Too Big to Fail

The CHOICE Act would repeal parts of the Dodd-Frank Act[5] by eliminating the power of the FSOC to designated non-banks, financial market utilities, and clearing organizations as Systemically Important Financial Institutions. In addition, the Act also:

  • repeals the Dodd-Frank Act’s orderly liquidation authority;
  • eliminates Dodd-Frank rules establishing "heightened prudential standards," including living wills;
  • creates a new subchapter in the Bankruptcy Code to address the failure of large, complex financial institutions;
  • prohibits the use of the Treasury’s Exchange Stabilization Fund to bail out financial firms or their creditors;
  • imposes significant restrictions on the Fed’s emergency lending authority;
  • restricts Fed discount window borrowing to solvent banks with good collateral at high rates.


Community Bank Relief

Community and small banks receive a number of exemptions from CHOICE Act requirements applicable to larger and more complex financial institutions, including:

  • relief from certain mortgage origination restrictions,
  • simpler requirements regarding call reports,
  • a mechanism for appealing exam findings,
  • repeal of pending Dodd-Frank business data collection requirements,
  • a requirement that federal regulators tailor regulations for smaller banks and credit unions,
  • exemption from the attestation requirements of the Sarbanes-Oxley Act (section 404(b)),
  • increase in the threshold for the Fed’s Small Bank Holding Company Policy Statement from $1 billion to $5 billion,
  • expansion of the definition of “accredited investor,”
  • some relief from “say on pay” executive compensation requirements,
  • permitting thrifts to elect to be regulated as Covered Savings Associations, enabling them to operate with the full range of national bank powers.


Conclusion

In its present form, the Financial CHOICE Act is a sweeping piece of legislation proposing a regulatory framework and provisions some see as a wish list for the financial industry.  At this point, the Trump administration has yet to weigh in on the specifics of Hensarling's bill.  Steven Mnuchin, Donald Trump’s Treasury Secretary designee, has stated that rolling back parts of Dodd-Frank would be a Treasury Department priority should he be confirmed. However, whether the solutions proposed by Rep. Hensarling conform to Mr. Mnuchin's remains to be seen.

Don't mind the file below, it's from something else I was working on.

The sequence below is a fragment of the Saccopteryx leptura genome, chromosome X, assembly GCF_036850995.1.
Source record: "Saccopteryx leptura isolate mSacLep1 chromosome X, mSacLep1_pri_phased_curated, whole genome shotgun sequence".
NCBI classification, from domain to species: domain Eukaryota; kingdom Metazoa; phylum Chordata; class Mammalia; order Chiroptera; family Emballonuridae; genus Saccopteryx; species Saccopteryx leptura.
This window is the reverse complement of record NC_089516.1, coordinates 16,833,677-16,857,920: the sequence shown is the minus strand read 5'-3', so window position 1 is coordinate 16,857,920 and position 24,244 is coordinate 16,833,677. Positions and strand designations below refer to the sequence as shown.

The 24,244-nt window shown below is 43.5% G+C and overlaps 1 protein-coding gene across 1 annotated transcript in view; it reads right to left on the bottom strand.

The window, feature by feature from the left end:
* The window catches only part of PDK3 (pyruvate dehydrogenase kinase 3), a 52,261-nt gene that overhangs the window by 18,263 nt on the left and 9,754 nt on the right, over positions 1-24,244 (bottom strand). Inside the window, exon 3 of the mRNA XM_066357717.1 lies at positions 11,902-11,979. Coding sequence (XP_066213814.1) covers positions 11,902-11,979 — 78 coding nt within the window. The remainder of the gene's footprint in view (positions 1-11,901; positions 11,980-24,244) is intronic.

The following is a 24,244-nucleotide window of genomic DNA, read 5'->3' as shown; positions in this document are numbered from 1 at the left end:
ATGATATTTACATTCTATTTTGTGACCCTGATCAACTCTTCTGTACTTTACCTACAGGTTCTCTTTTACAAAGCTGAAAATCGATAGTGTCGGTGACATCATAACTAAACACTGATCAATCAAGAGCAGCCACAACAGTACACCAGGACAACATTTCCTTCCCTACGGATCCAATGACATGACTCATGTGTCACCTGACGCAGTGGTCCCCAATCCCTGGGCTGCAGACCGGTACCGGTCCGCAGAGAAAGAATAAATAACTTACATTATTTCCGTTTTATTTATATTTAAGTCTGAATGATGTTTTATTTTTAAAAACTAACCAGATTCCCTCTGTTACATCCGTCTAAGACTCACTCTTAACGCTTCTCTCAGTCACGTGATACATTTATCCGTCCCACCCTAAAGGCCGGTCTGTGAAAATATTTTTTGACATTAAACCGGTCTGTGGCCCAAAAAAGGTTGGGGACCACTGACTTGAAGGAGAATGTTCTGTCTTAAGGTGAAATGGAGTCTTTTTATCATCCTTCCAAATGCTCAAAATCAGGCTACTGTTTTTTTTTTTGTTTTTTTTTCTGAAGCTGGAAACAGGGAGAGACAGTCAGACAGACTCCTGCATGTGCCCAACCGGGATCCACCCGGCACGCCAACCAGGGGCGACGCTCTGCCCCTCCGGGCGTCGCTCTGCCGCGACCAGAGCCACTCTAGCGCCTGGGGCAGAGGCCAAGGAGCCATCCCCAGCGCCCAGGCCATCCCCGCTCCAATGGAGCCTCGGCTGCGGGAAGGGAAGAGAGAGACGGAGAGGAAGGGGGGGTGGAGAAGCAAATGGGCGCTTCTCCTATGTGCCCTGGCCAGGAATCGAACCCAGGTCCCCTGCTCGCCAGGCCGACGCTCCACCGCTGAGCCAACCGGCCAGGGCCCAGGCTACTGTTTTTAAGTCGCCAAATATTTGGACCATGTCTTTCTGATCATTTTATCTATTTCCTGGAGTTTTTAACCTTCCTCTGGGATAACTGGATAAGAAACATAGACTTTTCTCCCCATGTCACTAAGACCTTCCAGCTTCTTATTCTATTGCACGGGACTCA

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[1]  The bill was introduced in July, 2016, by Representative Jeb Hensarling (R-TX), Chairman of the House Financial Services Committee, and reported out in September, 2016. However, the bill failed to make the legislative calendar prior to the start of the election season recess. A revised version is expected to be introduced in the new Congress.

[2] The Act’s language expressly exempts “Qualifying Banking Organizations” (i.e., those opting into the capital reserve regime) from all Dodd-Frank Section 165 “enhanced standards” other than subsection (c) public disclosures and subsection (k) inclusion of off-balance sheet exposures in capital computations. It would also perforce eliminate risk-based capital requirements. The Act would also require banks opting in to the leverage ratio to maintain a Camels rating of 1 or 2.

[3] While higher leverage requirements contemplated by the CHOICE Act may be desirable, the stricter leverage requirements cannot in themselves replace the Basel III risk weighted asset, leverage, and liquidity requirements implemented in Dodd-Frank. Relying solely on leverage requirements ignores entire categories of risk.

[4] The Act basically adopts the text of the 2015 Fed Oversight Reform and Modernization Act (H.R.3189) https://www.congress.gov/bill/114th-congress/house-bill/3189

[5] The Fed finalized its Total Loss Absorbing Capacity Rules (TLAC) on December 15, 2016, after Rep. Hensarling released his latest draft of the Act. Subsequent drafts of the legislation will presumably eliminate TLAC.